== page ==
Comms chief at Govia Thameslink called for Chris Grayling’s sacking

Off the rails! High-flying Govia Thameslink comms chief called for Transport Secretary Chris Grayling to be SACKED in shocking Facebook rant

  • Cathy Augustine, 57, said Transport Secretary Chris Grayling was ‘not fit to hold any ministerial office’
  • Referring to the Tory minister as ‘Failing Grayling’, she wrote that in ‘a business context’, his performance would ‘at least trigger an investigation process’ 
  • Ms Augustine, from Oxford, is Head of Internal Communications for the country’s biggest rail operator, Govia Thameslink Railway
  • She has worked at GTR when the company was forced to pay out millions of pounds in compensation after a year of shambolic timetable changes 

A communications chief at the country’s biggest rail operator called for Transport Secretary Chris Grayling to be sacked, MailOnline can reveal.  

Cathy Augustine, Head of Internal Communications for Govia Thameslink Railway (GTR), ranted that Grayling was ‘not fit to hold any ministerial office’.

Referring to the Tory minister as ‘Failing Grayling’, she wrote that in ‘a business context’, his performance would ‘at least trigger an investigation process’. 

Ms Augustine, 57, who lives in Oxford, is a staunch Jeremy Corbyn supporter who is a member of the extremist left-wing militant group, Momentum. 

Cathy Augustine, Head of Internal Communications for Govia Thameslink Railway, is a fanatical Labour supporter who called for Transport Secretary Chris Grayling to be sacked

Referring to the Tory minister as ‘Failing Grayling’, Ms Augustine wrote that in ‘a business context’, his performance would ‘at least trigger an investigation process’


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She has worked for GTR during the PR disaster when the company was forced to pay out millions of pounds in compensation after a year of shambolic timetable changes left the network plagued by delays and cancellations.

A petition demanding that the company be stripped of its contract gained 20,000 signatures, and prompted the Government to brand the firm’s service ‘totally unacceptable’.

Ms Augustine deleted the Facebook post when contacted by MailOnline and declined to comment.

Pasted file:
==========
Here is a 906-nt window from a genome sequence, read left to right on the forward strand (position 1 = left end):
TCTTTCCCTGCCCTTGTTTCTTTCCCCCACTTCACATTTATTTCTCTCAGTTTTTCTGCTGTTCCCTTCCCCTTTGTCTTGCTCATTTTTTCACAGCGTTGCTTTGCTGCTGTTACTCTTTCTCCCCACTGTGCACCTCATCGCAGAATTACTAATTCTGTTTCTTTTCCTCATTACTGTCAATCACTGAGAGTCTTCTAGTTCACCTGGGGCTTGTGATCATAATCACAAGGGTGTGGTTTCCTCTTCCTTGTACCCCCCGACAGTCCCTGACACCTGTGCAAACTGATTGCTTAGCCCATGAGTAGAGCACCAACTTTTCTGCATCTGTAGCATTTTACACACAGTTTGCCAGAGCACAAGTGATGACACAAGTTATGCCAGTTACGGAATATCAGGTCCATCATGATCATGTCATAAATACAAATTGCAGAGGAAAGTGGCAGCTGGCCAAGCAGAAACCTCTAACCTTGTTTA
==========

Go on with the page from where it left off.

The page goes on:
A spokesman for the company said: ‘This was an ill-advised post and was never intended to be made public. It has now been deleted.’ 

The revelations raise serious questions about the politicisation of the rail network, which has suffered huge disruption over the past 12 months. 

Ms Augustine, who has worked for American Express, Vodafone and Barclays, fills her Facebook timeline with pro-Labour material. 

In September, she wrote: ‘Cry havoc and let slip the dogs of socialism’, and described a fellow Corbynite’s new baby as ‘a Labour gain’. 

In August, she wrote, ‘Rise like lions… join the Labour party’, alongside a picture of Mr Corbyn carrying the slogan, ‘I have Jeremy’s back because he has mine’. 

Ms Ausgustine (left) is a staunch Jeremy Corbyn supporter and a member of the hard-left militant group, Momentum. Her employer Govia Thameslink Railway called the Facebook post calling for Grayling’s demise as ‘ill-advised’ 

Ms Augustine, who has worked for American Express, Vodafone and Barclays, fills her Facebook timeline with pro-Labour material. In August, she wrote, ‘Rise like lions… join the Labour party’, alongside a picture of Mr Corbyn

At the end of the Labour party conference, Mr Corbyn – a cheerleader for rail re-nationalisation – was mocked after he tweeted that delays on the Liverpool to London Euston line proved the case for public ownership. 

Social media users were quick to point out that the signals which caused the delays were managed by National Rail, which is publicly owned.  

GTR, Britain’s biggest rail operator, has been backed by the Department for Transport over years of severe disruption due to strikes and staff shortages.

In July, after 20,000 trains were cancelled or severely delayed in six weeks, the Department for Transport threatened to strip GTR of its franchise. 

But company bosses insisted that it was not responsible for its poor performance, blaming problems with track infrastructure and a tree falling on power lines at St Albans. 

In June, GTR services were delayed or cancelled after a major failure of a taxi booking system to get train drivers to work. It came after five weeks of disruption caused by the introduction of new timetables. 

GTR chief executive Charles Horton then stepped down after hundreds of trains were cancelled following new timetables in May. Mr Horton was also in charge of London Midland when it lost its franchise last year. 

Earlier this month, the shadow chancellor, John McDonnell, announced Labour’s intention to nationalise the rail system with five years of taking power. 

The party’s 2017 general election manifesto pledged to bring private railway companies into public hands as their franchises expire. 

Speaking ahead of the party conference, Mr McDonnell said: ‘I think we are in a situation now where I think that is certainly possible. 

‘We want to get within the first term of a Labour government an integrated railway system.’ 

According to Labour policies, a public ownership unit would be established within the Treasury to develop a roadmap towards the re-nationalisation of utilities and rail services.

 

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